Statistical Inference for a Computational Model of Cognition

Randy Bruno, James McClelland and Larry Wasserman


We consider a neural network model of human performance in a cognitive task (Eriksen's flanker-interference task). We develop methods for performing formal statistical inference for the model and then we consider the net as applied to a particular experiment involving subjects before and after taking amphetamines. The hypothesis that the net captures the main features of relevant cognitive behavior can be cast as a specific hypothesis about the parameterization of the net. After dealing with some difficult computational problems, we compute the Bayes factor in favor of the hypothesis of interest. One major complication is that the likelihood cannot be computed in closed form and so must be simulated. This adds a component of noise when we use a Markov chain Monte Carlo simulation. We devise a method for correcting for this noise.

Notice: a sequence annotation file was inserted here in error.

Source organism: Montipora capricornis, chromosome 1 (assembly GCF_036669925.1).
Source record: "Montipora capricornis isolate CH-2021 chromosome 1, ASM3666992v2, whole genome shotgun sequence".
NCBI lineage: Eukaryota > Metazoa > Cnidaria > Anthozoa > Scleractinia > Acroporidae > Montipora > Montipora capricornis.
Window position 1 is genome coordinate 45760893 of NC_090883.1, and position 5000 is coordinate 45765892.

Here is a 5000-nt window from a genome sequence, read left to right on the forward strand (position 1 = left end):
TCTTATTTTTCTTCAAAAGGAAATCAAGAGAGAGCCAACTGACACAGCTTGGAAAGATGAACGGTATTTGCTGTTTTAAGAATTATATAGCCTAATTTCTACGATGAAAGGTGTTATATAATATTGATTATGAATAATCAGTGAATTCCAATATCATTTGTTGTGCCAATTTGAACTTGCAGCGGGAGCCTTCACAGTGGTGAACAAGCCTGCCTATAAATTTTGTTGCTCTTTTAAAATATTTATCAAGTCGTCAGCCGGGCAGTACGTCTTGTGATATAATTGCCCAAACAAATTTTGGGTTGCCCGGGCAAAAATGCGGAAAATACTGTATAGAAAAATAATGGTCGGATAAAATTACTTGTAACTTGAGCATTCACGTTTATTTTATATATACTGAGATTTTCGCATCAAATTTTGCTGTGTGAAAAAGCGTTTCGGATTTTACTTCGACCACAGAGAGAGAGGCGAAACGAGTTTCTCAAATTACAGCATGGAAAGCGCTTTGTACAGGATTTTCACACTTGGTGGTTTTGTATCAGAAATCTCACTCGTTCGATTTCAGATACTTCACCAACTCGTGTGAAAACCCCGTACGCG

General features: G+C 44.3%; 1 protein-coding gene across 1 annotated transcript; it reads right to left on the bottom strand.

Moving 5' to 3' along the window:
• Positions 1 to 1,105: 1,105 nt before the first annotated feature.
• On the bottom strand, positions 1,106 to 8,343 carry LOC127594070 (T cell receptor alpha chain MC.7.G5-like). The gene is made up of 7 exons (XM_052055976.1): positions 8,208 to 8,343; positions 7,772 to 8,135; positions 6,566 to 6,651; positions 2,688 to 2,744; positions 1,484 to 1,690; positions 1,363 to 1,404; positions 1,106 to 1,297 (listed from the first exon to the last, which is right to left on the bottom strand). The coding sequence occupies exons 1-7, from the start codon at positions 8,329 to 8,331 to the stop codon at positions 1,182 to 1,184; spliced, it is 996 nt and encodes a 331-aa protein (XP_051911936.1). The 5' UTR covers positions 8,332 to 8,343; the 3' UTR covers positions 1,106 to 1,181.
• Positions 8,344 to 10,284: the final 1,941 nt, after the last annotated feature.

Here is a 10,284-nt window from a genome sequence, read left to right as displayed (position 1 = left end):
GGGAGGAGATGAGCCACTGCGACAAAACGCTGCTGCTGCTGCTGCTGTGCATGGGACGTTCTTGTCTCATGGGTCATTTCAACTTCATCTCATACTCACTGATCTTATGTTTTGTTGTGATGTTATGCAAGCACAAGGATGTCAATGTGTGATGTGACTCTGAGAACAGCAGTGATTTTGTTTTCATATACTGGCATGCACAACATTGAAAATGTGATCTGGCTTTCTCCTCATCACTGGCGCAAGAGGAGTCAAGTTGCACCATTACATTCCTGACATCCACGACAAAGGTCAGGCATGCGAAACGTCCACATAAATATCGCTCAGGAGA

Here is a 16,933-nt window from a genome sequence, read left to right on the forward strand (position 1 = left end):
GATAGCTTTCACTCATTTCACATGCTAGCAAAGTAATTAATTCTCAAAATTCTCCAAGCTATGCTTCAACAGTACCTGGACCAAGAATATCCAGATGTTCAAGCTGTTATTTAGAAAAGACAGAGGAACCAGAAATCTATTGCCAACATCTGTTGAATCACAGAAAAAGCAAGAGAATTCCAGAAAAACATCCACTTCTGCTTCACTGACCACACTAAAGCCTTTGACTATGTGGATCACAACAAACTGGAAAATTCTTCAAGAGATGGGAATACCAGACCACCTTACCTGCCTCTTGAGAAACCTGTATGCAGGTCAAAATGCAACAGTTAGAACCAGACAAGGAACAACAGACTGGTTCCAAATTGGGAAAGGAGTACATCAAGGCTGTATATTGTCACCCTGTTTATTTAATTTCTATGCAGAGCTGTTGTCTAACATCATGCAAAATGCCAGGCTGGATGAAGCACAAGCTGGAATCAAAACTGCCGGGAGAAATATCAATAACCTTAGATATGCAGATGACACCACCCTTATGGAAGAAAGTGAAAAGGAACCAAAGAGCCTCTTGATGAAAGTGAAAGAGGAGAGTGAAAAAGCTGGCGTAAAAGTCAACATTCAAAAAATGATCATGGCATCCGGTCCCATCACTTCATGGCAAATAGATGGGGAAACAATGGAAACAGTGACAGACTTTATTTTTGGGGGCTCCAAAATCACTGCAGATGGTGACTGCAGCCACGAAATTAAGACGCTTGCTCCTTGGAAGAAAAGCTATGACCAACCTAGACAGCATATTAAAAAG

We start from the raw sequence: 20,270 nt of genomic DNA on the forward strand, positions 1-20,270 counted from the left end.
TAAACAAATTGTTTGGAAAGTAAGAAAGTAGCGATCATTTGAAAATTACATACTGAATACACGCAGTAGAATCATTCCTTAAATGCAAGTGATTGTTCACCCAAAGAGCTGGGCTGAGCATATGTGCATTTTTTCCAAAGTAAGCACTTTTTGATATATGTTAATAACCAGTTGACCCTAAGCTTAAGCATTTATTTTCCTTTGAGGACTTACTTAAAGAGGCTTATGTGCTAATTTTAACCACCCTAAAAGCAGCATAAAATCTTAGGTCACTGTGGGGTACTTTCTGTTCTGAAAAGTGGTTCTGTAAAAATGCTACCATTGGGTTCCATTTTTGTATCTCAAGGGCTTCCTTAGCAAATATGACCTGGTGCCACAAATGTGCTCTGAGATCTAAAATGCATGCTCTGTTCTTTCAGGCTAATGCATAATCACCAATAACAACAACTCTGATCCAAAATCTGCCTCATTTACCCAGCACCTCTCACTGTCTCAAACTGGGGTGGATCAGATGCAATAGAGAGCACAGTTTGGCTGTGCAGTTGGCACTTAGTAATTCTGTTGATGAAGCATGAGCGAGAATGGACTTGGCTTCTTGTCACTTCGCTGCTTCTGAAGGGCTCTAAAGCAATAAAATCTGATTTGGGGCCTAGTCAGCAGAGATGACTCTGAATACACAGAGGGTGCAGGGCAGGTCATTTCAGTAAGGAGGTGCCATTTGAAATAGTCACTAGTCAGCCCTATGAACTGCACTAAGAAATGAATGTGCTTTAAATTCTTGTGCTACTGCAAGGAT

Keywords: Bayes Factors; Markov Chain Monte Carlo; Neural Networks.

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